Seattle is launching a review of its streetcar expansion project after a report showed internal disputes over how much it will cost to operate the system.

Share story

Seattle Mayor Jenny Durkan has ordered an independent review of Seattle’s downtown streetcar expansion project, following a report that city transportation officials may have significantly underestimated the costs of running the streetcar system.

The review, which is to be completed within 90 days, will be conducted outside the authority of the Seattle Department of Transportation, the city agency that has been leading the planning and construction of the $177 million streetcar project, known as the Center City Connector.

Durkan ordered the review Monday after a Seattle Times report last week that the annual cost to operate the new, expanded streetcar system could be 50 percent higher than what SDOT had publicly stated.

Traffic Lab is a Seattle Times project that digs into the region’s thorny transportation issues, spotlights promising approaches to easing gridlock, and helps readers find the best ways to get around. It is funded with the help of community sponsors Alaska Airlines, CenturyLink, Kemper Development Co., NHL Seattle, PEMCO Mutual Insurance Company and Seattle Children’s hospital. Seattle Times editors and reporters operate independently of our funders and maintain editorial control over Traffic Lab content.

Learn more about Traffic Lab » | Follow us on Twitter »

“The city must clearly understand the capital costs required to complete the construction of the Center City Connector and the ongoing expenses required for its subsequent operations,” Anthony Auriemma, Durkan’s director of legislative affairs, wrote to City Council members in announcing the review.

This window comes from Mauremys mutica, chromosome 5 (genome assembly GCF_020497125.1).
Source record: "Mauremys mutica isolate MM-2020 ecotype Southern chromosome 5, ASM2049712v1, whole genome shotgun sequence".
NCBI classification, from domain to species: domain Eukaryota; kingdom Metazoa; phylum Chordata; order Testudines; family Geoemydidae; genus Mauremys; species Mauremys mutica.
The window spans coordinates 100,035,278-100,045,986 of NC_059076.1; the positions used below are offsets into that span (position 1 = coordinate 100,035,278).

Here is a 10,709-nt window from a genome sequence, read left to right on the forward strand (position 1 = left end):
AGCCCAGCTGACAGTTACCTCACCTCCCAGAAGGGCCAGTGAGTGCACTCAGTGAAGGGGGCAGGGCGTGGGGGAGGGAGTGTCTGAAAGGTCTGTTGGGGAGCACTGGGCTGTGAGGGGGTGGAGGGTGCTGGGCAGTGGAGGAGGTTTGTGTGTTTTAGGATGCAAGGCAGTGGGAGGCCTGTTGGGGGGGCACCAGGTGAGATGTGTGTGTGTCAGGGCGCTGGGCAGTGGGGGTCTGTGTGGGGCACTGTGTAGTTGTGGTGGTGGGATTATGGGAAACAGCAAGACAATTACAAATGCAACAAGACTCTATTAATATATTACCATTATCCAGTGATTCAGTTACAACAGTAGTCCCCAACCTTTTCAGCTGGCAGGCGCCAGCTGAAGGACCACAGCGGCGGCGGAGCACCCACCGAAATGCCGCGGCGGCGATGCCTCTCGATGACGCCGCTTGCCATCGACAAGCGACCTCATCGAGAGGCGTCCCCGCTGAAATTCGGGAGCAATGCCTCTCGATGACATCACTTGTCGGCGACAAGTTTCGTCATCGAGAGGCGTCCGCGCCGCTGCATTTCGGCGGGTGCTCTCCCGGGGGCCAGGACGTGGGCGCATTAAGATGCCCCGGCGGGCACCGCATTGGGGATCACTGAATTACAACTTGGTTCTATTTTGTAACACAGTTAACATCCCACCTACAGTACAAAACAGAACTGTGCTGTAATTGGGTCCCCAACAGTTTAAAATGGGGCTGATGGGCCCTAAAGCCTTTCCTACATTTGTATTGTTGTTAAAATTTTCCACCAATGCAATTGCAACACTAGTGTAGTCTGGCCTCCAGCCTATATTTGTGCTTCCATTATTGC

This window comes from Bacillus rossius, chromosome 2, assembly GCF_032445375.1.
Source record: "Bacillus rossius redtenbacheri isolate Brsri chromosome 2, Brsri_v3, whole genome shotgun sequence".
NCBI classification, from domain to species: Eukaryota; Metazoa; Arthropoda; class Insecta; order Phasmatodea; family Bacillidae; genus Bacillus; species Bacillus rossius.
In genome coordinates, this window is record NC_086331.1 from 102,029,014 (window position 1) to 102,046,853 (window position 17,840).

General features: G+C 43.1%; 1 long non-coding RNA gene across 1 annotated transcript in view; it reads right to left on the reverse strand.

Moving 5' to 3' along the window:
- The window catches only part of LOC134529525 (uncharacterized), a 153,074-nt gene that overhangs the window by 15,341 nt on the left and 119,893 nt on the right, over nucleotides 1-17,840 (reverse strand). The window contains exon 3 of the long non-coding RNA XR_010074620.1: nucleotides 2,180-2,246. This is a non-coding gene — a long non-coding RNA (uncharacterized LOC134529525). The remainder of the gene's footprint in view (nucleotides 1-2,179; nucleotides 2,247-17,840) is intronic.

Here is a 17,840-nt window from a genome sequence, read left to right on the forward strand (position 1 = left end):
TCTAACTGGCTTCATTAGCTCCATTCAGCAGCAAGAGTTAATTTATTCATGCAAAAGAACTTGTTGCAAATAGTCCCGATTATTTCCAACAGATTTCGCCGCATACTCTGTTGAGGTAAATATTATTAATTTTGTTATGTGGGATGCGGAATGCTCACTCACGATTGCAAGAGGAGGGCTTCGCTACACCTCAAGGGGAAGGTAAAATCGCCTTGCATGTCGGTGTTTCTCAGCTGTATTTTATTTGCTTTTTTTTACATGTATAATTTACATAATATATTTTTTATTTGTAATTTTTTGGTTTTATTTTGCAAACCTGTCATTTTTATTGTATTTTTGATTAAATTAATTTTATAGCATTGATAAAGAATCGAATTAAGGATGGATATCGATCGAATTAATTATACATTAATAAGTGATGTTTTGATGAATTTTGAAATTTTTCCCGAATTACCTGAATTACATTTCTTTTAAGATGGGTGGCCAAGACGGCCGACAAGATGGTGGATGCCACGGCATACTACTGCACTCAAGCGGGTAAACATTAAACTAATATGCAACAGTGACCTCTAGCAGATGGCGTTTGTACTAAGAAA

“SDOT will provide any data needed to support this work, but this will be an independent analysis conducted under the direction of the mayor,” Auriemma wrote.

The city budget office, City Council staff and a third-party expert will conduct the review.

SDOT has said, in documents submitted to the City Council and to the Federal Transit Administration, that it expects the streetcar system to cost $16 million a year to operate, after it opens in 2020.

But King County Metro Transit, which contracts with SDOT to operate the streetcars, pegged the cost at $24 million a year, according to internal documents obtained by The Seattle Times, which also show SDOT brushing aside Metro’s input and concerns.

City Council members on Monday expressed concern that SDOT may not have been fully forthcoming about the dispute, as the agency sought to secure final approval for the project last year.

“For this body, the legislative body, to do our work and make good policy decisions, we need to have the confidence that our departments are sharing all the information they have with us,” Councilmember Mike O’Brien said at a briefing Monday morning. “To find out that that information may have been, if not inaccurate at least disputed — we should have known what these disputes are — is maddening.”

The review will also seek to discover the full cost of building the streetcar expansion. The 1.2-mile stretch along First Avenue will connect Seattle’s two existing, fragmented streetcar lines.

The cost is currently estimated at $177 million — higher than an initial estimate of $152 million, which did not include the costs of necessary water and electric-utility work.

The review also will seek to determine how reliable current cost estimates are, how much has already been spent on the project and what funding sources remain for the project.

The city has secured $50 million in federal funding to build the streetcar and anticipates receiving an additional $25 million. It has also agreed to buy 10 new streetcar vehicles at a cost of $50 million. Costs not covered by federal grants will come from local taxes and utility bills.

The review will seek to settle the dispute between SDOT and King County over how much it will cost to run the expanded streetcar system, and to determine how much of the costs will be covered by fares.

City Council members have previously questioned SDOT’s ridership projections as overly optimistic, concerned that fare revenue will not meet expectations.

In a joint statement issued last week, SDOT and Metro said they would release updated cost estimates “in the coming months.”

Councilmember Lisa Herbold noted that the council had asked for detailed budget information on the project last fall, before it granted final approval and before construction began.

“If there’s a discrepancy, time’s a-wasting,” Herbold said Monday. “For the same reason that we wanted that information last September to make decisions about our budget, we have just as much need for urgency now.”

Utility work along First Avenue in Pioneer Square, necessary for construction of the streetcar, began late last year.